Gaspar Mews is a cobbled cul-de-sac approached through its own arch on Courtfield Gardens in the Royal Borough of Kensington and Chelsea, opposite Gaspar Close, another original/ surviving Mews. It contains 10 properties used for residential purposes.
In World War II, a high explosive bomb fell onto Courtfield Gardens, just south of the Mews and presumably causing some damage to the properties. When the London Poverty Maps were published, the Mews was noted as having comfortable living conditions with ordinary household earnings for the time.
Gaspar Mews is part of Kensington’s ‘Courtfield’ Conservation Area; first designated in 1971 as Collingham Gardens and was subsequently expanded up to 1985. It is an attractive residential enclave surrounded by many major roads, providing a firm boundary to the area meaning further expansion is unlikely. The formal terraces, gardens and wide roads provide an elegant character to the area.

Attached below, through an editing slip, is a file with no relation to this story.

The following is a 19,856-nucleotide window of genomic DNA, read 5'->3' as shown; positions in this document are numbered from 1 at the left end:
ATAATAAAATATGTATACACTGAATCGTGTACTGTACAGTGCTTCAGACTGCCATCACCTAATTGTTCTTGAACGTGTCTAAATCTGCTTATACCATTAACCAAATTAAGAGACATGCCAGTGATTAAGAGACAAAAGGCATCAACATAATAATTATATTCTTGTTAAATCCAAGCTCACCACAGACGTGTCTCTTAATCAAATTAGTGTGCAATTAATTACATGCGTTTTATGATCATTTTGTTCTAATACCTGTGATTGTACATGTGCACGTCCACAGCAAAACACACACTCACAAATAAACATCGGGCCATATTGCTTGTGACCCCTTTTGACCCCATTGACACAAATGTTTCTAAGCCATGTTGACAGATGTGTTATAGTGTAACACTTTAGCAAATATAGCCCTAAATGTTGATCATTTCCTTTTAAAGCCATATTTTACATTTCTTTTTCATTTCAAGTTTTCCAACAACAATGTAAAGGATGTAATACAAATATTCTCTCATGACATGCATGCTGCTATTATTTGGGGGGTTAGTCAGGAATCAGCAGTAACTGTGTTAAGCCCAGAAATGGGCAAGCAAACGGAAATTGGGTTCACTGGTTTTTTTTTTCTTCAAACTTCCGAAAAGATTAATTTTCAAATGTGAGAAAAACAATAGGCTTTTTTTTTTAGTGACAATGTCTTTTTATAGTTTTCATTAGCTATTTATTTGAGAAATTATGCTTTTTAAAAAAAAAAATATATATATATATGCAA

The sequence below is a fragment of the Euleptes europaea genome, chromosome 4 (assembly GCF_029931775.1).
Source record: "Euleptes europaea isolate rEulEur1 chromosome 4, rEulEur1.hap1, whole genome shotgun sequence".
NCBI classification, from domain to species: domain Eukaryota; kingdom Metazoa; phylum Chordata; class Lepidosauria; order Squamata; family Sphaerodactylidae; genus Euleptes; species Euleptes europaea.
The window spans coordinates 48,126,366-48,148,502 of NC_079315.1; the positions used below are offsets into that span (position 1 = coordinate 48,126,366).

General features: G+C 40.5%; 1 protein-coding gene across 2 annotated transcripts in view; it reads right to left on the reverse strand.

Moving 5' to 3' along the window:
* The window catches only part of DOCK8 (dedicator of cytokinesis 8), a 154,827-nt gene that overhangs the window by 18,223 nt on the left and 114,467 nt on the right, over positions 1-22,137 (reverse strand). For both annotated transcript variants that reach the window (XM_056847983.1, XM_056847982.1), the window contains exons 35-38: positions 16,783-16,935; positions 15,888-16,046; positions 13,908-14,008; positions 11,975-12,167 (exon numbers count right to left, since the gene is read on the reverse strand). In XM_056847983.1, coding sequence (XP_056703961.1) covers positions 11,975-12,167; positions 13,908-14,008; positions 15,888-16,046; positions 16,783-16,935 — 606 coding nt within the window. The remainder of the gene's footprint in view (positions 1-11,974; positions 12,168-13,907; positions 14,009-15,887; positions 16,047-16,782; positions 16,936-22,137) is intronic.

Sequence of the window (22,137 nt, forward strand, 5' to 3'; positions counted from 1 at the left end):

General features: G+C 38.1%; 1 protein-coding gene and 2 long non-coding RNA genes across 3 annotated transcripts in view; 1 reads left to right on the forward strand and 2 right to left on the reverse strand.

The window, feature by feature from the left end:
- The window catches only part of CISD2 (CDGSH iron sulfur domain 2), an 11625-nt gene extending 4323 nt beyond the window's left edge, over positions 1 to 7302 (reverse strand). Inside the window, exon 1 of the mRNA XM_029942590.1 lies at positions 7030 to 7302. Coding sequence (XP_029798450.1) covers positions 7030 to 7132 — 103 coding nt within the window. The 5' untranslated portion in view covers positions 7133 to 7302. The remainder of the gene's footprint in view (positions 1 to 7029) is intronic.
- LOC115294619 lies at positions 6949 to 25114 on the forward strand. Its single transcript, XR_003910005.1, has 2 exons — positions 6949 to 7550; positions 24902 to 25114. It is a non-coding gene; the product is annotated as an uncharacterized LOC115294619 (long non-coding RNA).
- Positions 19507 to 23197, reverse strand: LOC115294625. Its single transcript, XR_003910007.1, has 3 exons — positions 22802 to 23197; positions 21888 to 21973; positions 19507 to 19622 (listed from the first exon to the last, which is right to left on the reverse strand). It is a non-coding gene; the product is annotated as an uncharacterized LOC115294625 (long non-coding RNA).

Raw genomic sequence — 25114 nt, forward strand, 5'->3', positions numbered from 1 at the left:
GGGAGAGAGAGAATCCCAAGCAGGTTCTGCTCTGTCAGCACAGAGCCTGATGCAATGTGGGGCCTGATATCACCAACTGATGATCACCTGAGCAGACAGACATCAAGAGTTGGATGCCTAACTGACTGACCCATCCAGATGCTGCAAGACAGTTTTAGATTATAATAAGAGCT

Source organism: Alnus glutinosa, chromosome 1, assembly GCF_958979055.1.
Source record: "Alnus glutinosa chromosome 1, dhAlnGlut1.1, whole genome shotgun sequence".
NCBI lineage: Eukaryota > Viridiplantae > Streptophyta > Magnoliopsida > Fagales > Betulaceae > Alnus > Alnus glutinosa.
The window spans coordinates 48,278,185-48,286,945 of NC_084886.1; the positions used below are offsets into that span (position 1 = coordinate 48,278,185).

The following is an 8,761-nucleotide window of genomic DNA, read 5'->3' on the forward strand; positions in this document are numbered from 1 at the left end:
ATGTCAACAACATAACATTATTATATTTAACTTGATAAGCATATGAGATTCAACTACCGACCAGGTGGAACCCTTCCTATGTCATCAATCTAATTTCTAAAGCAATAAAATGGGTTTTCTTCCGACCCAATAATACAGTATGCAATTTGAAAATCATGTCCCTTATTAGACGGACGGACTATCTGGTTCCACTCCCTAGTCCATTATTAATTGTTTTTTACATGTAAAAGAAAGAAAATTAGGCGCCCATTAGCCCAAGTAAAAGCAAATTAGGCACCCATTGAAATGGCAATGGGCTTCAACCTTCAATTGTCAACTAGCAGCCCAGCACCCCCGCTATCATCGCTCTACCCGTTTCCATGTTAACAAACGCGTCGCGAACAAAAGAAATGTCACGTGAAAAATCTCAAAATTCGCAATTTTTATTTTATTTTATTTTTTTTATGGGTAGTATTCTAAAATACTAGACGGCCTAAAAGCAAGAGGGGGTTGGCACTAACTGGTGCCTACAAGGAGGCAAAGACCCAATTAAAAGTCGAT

The two storey properties have roofs hidden behind parapet walls and plain or painted brickwork or pebbledash facades. Parking is restricted along the cobbled road surface and there are intact and converted garages present.
Originally the stable house accommodation for the main houses on Cromwell Road and Courtfield Gardens, the primary purpose of the Mews properties is now residential.
Before and since 2003 there have been very few planning applications made for alterations to the properties in Gaspar Mews, most notably; a first floor extension and changes to the fenestration. Conservation Area controls apply to any new development in the Mews.